Jennifer Doudna, Ph.D is a coinventor of CRISPR-Cas9, a process that has revolutionized gene editing. She is a professor of molecular and cell biology and chemistry at the University of California, Berkeley, where she holds the Li Ka Shing Chancellor’s Chair in Biomedical and Health Sciences, and is a Howard Hughes Medical Institute investigator. She has received numerous honors and is an elected member of the National Academy of Sciences, the National Academy of Medicine, and the National Academy of Inventors, and a Foreign Member of the Royal Society. She was also named one of Time magazine’s 100 most influential people in the world in 2015.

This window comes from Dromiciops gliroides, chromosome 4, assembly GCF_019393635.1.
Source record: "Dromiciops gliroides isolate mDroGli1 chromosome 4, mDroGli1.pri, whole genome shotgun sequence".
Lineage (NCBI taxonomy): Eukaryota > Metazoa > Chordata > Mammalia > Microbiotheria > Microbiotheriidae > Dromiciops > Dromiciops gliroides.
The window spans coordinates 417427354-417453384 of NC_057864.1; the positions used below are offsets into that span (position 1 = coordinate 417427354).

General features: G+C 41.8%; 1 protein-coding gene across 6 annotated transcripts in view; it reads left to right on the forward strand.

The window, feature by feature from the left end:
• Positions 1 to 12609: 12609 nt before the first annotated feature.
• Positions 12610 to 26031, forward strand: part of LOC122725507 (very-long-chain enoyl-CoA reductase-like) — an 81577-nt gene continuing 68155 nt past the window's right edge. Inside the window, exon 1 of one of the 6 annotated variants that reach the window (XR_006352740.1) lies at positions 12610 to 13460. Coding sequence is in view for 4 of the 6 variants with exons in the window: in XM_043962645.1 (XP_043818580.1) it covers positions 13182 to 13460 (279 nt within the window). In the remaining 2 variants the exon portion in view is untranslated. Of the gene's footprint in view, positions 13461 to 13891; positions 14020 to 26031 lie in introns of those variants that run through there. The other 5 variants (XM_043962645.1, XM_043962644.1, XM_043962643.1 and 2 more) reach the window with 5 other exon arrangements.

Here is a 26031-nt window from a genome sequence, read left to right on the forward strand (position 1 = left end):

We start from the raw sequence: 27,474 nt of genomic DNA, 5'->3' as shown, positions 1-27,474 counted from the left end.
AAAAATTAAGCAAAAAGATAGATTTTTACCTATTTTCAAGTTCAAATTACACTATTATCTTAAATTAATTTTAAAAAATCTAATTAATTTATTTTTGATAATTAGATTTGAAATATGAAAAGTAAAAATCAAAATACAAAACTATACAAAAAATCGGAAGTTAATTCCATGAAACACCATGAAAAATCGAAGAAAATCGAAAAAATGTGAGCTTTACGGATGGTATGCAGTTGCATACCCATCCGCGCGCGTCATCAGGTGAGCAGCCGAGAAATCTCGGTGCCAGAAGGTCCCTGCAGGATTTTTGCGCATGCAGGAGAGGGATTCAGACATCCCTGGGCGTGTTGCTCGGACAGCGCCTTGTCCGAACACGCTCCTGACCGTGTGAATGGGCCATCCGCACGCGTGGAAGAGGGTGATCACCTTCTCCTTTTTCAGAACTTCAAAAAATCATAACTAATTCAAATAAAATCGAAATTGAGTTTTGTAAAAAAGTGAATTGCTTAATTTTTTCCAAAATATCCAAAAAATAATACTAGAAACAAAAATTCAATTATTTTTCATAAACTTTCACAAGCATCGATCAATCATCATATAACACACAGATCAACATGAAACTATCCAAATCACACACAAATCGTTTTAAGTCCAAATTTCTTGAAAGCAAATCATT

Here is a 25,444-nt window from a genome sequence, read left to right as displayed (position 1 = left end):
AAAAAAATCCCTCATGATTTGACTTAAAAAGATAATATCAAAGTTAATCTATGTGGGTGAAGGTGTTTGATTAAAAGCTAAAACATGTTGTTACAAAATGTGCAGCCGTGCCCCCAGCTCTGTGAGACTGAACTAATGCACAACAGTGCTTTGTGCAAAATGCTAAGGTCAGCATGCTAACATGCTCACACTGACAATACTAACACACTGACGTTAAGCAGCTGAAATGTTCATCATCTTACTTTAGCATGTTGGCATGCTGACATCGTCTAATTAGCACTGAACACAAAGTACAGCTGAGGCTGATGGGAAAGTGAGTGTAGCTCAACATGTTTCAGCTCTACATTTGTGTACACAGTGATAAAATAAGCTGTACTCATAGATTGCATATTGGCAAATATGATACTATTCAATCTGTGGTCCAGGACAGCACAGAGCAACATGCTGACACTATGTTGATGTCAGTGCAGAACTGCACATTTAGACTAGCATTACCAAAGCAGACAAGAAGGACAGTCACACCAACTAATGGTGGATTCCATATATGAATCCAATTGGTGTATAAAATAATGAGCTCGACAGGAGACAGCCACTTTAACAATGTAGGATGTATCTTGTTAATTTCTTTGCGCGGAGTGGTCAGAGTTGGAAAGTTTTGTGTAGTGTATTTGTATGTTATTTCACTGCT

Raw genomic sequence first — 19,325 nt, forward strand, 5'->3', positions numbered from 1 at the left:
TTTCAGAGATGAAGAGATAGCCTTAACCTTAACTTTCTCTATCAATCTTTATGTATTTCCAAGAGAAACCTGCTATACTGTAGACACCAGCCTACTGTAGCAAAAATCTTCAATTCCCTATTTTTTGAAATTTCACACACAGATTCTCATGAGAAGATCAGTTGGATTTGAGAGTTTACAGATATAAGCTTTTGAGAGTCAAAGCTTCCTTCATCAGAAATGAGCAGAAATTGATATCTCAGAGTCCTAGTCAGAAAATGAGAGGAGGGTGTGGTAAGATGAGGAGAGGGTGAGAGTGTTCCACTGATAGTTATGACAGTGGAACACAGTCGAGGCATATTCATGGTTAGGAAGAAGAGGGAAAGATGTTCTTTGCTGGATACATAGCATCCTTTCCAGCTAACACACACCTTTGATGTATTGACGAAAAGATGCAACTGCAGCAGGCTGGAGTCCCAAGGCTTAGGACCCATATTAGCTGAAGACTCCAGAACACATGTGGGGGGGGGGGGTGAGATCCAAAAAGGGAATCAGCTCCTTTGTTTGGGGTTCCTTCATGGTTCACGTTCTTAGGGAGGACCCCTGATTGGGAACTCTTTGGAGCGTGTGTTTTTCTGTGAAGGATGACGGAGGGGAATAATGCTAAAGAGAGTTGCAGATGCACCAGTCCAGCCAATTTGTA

“It has really profound implications, because as human beings, we now have the ability to control our own evolution. We can make changes to our own DNA that will be inherited by future generations.”
In her SXSW 2017 Keynote presentation, she explained CRISPRs, pronounced krisp-ers, the acronym she uses for “Clusters of Regularly Interspaced Short Palindromic Repeats,” and discussed the various applications, specifically regarding potential treatment for sickle-cell disease, as well as cancer, and related ethical issues associated with the CRISPR-Cas9 process.